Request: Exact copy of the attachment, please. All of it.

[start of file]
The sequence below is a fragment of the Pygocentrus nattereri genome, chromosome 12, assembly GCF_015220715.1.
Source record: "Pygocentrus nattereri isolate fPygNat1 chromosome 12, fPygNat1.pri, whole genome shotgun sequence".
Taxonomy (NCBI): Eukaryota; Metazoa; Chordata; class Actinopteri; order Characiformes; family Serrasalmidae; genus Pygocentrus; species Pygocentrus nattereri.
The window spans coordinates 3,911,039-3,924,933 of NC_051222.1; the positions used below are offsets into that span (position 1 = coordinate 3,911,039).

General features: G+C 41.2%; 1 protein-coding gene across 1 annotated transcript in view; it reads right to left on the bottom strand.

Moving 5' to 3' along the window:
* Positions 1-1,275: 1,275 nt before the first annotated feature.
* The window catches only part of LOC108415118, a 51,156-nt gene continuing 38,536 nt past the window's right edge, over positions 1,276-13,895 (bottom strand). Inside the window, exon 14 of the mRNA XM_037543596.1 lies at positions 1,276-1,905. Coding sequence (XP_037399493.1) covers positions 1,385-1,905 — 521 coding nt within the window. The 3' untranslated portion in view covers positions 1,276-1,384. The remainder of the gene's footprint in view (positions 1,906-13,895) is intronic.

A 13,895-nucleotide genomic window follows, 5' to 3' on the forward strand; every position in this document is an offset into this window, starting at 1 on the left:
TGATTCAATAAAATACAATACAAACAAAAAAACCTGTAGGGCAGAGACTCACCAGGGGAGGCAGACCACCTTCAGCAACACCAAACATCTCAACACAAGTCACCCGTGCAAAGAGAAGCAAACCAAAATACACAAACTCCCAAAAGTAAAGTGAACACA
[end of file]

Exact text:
The sequence below is a fragment of the Pygocentrus nattereri genome, chromosome 12, assembly GCF_015220715.1.
Source record: "Pygocentrus nattereri isolate fPygNat1 chromosome 12, fPygNat1.pri, whole genome shotgun sequence".
Taxonomy (NCBI): Eukaryota; Metazoa; Chordata; class Actinopteri; order Characiformes; family Serrasalmidae; genus Pygocentrus; species Pygocentrus nattereri.
The window spans coordinates 3,911,039-3,924,933 of NC_051222.1; the positions used below are offsets into that span (position 1 = coordinate 3,911,039).

General features: G+C 41.2%; 1 protein-coding gene across 1 annotated transcript in view; it reads right to left on the bottom strand.

Moving 5' to 3' along the window:
* Positions 1-1,275: 1,275 nt before the first annotated feature.
* The window catches only part of LOC108415118, a 51,156-nt gene continuing 38,536 nt past the window's right edge, over positions 1,276-13,895 (bottom strand). Inside the window, exon 14 of the mRNA XM_037543596.1 lies at positions 1,276-1,905. Coding sequence (XP_037399493.1) covers positions 1,385-1,905 — 521 coding nt within the window. The 3' untranslated portion in view covers positions 1,276-1,384. The remainder of the gene's footprint in view (positions 1,906-13,895) is intronic.

A 13,895-nucleotide genomic window follows, 5' to 3' on the forward strand; every position in this document is an offset into this window, starting at 1 on the left:
TGATTCAATAAAATACAATACAAACAAAAAAACCTGTAGGGCAGAGACTCACCAGGGGAGGCAGACCACCTTCAGCAACACCAAACATCTCAACACAAGTCACCCGTGCAAAGAGAAGCAAACCAAAATACACAAACTCCCAAAAGTAAAGTGAACACA